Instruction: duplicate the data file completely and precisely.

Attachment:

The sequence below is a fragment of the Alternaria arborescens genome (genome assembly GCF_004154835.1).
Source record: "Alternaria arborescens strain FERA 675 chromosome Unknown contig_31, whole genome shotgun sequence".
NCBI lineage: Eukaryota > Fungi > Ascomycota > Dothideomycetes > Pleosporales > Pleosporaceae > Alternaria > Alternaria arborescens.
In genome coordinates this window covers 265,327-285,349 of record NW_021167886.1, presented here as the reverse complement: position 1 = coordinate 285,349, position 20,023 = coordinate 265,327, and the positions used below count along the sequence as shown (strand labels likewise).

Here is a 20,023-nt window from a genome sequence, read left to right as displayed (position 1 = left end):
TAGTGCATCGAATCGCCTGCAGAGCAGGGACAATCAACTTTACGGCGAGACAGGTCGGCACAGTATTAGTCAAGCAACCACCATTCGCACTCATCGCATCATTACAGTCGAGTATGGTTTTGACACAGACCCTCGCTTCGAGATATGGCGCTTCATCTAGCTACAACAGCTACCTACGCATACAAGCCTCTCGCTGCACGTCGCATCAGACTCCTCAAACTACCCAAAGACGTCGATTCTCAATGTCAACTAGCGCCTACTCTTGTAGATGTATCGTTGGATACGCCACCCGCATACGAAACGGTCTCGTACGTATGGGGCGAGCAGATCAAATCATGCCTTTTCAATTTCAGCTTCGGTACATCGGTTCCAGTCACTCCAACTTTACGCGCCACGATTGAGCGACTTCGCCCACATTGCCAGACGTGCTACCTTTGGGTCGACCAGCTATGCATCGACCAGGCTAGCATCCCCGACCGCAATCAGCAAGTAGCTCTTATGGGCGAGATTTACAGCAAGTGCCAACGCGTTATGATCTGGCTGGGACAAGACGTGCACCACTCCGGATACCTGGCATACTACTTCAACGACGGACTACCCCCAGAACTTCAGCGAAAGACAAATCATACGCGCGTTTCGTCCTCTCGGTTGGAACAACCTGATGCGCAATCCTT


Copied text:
The sequence below is a fragment of the Alternaria arborescens genome (genome assembly GCF_004154835.1).
Source record: "Alternaria arborescens strain FERA 675 chromosome Unknown contig_31, whole genome shotgun sequence".
NCBI lineage: Eukaryota > Fungi > Ascomycota > Dothideomycetes > Pleosporales > Pleosporaceae > Alternaria > Alternaria arborescens.
In genome coordinates this window covers 265,327-285,349 of record NW_021167886.1, presented here as the reverse complement: position 1 = coordinate 285,349, position 20,023 = coordinate 265,327, and the positions used below count along the sequence as shown (strand labels likewise).

Here is a 20,023-nt window from a genome sequence, read left to right as displayed (position 1 = left end):
TAGTGCATCGAATCGCCTGCAGAGCAGGGACAATCAACTTTACGGCGAGACAGGTCGGCACAGTATTAGTCAAGCAACCACCATTCGCACTCATCGCATCATTACAGTCGAGTATGGTTTTGACACAGACCCTCGCTTCGAGATATGGCGCTTCATCTAGCTACAACAGCTACCTACGCATACAAGCCTCTCGCTGCACGTCGCATCAGACTCCTCAAACTACCCAAAGACGTCGATTCTCAATGTCAACTAGCGCCTACTCTTGTAGATGTATCGTTGGATACGCCACCCGCATACGAAACGGTCTCGTACGTATGGGGCGAGCAGATCAAATCATGCCTTTTCAATTTCAGCTTCGGTACATCGGTTCCAGTCACTCCAACTTTACGCGCCACGATTGAGCGACTTCGCCCACATTGCCAGACGTGCTACCTTTGGGTCGACCAGCTATGCATCGACCAGGCTAGCATCCCCGACCGCAATCAGCAAGTAGCTCTTATGGGCGAGATTTACAGCAAGTGCCAACGCGTTATGATCTGGCTGGGACAAGACGTGCACCACTCCGGATACCTGGCATACTACTTCAACGACGGACTACCCCCAGAACTTCAGCGAAAGACAAATCATACGCGCGTTTCGTCCTCTCGGTTGGAACAACCTGATGCGCAATCCTT